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The Most Secure Messaging Service?

20 November 2014 by Jenn Granger

With all the privacy issues kicking about recently, we’ve started to realise that the cute dog pics/embarrassing selfies/awkward private messages we’ve been sending our nearest and dearest aren’t as private as we once thought (and/or desperately hoped); but those days may be over, as WhatsApp has just announced end-to-end encryption! This means that WhatsApp can’t read your messages at all anymore, so even if the government asks it to cough them up, that picture of you and your adorable dog (masterfully combining the selfie and the adorable dog pic) will remain between you and your mam.


This move will make WhatsApp the most secure large scale messaging service on the block, covering 600 million iOS and Android messagers (well, it’s only Android right now but they’re working on rolling it out to iOS soon too).

The encryption itself is being provided by Open Whisper Systems via open source messaging app Text Sure, and the project apparently began just after WA was bought by FB earlier this year; which is handy because WhatsApp users had some concerns that the acquisition would mean their data getting tarred with FB’s notoriously dubious privacy brush. Luckily WhatsApp CEO and co-founder Jan Koum responded in a blog post saying “respect for your privacy is coded into our DNA”; he’s particularly concerned with user privacy after growing up in surveillance-heavy Soviet-era Ukraine.

The good bit (depending on which side of the fence you’re on) about end-to-end encryption is that it’s more secure than the safeguards used by Facebook Messenger etc., as it means that even WhatsApp itself can’t decrypt users’ messages if the government or police demand the data; and, as everyone is sick to death of hearing in the ‘post-Snowden’ landscape, they do love to do that.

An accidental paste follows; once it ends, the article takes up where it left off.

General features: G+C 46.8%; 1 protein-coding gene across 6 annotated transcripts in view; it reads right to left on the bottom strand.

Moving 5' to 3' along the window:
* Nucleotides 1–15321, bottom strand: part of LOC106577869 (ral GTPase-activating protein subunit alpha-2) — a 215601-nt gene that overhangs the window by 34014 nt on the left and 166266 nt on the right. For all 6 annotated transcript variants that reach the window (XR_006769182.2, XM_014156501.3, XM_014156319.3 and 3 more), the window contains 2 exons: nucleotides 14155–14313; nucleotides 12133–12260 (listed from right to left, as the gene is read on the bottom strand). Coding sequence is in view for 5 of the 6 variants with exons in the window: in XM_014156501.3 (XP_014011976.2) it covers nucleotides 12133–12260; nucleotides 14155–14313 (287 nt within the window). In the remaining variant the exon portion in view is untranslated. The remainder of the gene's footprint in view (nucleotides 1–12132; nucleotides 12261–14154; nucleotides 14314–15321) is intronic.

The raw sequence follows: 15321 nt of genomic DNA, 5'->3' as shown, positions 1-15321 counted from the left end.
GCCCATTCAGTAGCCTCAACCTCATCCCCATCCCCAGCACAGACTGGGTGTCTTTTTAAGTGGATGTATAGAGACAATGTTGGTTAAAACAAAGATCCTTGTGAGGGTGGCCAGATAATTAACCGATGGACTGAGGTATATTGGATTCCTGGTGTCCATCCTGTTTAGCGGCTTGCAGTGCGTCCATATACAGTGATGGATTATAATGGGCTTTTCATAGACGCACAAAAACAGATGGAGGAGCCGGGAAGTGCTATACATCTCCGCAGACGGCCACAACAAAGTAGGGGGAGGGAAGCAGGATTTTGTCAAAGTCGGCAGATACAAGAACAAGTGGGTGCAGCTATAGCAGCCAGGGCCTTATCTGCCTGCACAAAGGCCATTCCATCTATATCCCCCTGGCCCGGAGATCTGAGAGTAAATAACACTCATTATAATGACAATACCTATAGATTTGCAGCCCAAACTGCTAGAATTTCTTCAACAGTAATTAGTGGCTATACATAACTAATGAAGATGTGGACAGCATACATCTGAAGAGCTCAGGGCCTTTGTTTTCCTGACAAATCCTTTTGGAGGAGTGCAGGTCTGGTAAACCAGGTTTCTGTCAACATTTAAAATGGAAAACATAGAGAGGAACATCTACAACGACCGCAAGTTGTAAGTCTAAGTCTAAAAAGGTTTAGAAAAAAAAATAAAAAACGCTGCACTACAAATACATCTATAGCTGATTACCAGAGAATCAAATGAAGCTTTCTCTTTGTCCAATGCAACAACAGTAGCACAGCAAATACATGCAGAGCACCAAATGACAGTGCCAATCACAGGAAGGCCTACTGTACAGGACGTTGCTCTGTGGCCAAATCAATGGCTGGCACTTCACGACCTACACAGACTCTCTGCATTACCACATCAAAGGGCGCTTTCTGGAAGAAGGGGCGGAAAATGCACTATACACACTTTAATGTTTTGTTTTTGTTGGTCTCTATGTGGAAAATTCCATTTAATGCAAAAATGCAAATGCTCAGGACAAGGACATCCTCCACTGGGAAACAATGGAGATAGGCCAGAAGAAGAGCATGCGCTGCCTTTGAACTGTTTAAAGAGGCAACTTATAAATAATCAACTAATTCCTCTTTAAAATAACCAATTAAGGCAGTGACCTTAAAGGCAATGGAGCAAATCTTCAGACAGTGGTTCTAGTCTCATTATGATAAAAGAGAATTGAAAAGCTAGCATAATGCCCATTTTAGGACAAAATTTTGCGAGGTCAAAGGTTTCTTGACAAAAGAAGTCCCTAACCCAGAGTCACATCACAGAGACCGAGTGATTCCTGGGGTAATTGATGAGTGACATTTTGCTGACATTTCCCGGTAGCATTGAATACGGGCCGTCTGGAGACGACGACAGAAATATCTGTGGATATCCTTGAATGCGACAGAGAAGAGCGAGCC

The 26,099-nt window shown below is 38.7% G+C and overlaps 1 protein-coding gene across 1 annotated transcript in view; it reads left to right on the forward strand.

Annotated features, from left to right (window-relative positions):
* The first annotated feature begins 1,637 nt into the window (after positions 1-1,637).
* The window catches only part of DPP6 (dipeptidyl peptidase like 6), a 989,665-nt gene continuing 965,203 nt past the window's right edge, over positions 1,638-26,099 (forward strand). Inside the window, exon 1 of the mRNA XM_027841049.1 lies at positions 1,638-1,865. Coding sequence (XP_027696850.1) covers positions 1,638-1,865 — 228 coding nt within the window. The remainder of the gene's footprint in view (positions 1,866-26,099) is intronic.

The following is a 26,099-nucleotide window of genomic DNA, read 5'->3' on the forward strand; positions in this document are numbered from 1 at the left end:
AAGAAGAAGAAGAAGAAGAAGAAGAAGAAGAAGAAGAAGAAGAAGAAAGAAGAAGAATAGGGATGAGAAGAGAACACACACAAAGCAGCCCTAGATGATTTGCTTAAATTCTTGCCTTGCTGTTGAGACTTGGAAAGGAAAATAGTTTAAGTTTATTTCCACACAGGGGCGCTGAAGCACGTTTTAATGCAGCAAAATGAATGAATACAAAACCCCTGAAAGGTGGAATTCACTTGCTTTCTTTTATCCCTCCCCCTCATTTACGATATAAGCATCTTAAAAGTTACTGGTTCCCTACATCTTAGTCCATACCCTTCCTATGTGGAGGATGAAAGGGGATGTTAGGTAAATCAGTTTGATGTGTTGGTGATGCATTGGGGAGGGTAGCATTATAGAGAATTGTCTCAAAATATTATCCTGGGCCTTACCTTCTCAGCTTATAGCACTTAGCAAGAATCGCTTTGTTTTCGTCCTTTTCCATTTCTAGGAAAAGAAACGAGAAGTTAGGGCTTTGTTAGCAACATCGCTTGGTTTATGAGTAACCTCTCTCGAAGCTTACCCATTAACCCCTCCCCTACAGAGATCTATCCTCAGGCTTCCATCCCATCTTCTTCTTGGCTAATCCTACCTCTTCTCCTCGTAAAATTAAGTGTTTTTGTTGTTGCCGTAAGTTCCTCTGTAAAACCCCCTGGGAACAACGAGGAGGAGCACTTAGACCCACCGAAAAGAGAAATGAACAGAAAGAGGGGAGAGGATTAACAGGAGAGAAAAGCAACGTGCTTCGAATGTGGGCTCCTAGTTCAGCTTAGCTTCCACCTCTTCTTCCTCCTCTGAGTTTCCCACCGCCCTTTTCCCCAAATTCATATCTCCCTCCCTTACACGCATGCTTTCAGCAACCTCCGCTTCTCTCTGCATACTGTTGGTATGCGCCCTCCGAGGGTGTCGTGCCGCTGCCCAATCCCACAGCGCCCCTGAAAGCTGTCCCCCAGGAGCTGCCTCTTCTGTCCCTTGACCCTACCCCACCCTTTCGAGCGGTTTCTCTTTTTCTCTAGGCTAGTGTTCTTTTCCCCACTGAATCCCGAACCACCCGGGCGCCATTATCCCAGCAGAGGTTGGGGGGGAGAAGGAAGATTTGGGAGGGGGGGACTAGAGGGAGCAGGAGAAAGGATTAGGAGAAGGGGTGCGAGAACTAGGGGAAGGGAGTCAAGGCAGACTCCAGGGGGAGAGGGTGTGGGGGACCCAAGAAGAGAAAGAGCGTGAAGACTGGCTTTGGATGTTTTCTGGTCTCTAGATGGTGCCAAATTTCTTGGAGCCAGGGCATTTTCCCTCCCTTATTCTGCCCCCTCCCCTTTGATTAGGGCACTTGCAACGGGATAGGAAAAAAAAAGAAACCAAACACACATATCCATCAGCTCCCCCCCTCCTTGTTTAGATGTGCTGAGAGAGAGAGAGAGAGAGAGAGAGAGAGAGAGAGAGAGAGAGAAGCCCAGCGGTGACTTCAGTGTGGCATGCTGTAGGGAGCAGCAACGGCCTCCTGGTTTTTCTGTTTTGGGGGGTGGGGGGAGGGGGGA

How it works – and what makes it extra hard to break – is that the key that unscrambles communications sent over encrypted connections is only stored on the user’s phone; whereas in older versions of WhatsApp, those keys were also stored on servers as well as on users’ phones, so – if they needed(/wanted) – Facebook or WhatsApp administrators could access users’ messages.

Governments are hitting back though, saying that it will slow down rescue operations and all the crime fighting, with an official at the Department of Justice saying at a recent meeting that it could “lead to tragedy. A child would die because police wouldn’t be able to scour a suspect’s phone”. Officials have condemned this kind of tech before too, saying that the only people who really want to use it are criminals. Apple, on the other hand, says this kind of talk is inflammatory and they could get the info elsewhere – like potentially through wireless carriers.

What do you think, is this the be all and end (to end) all of messaging?

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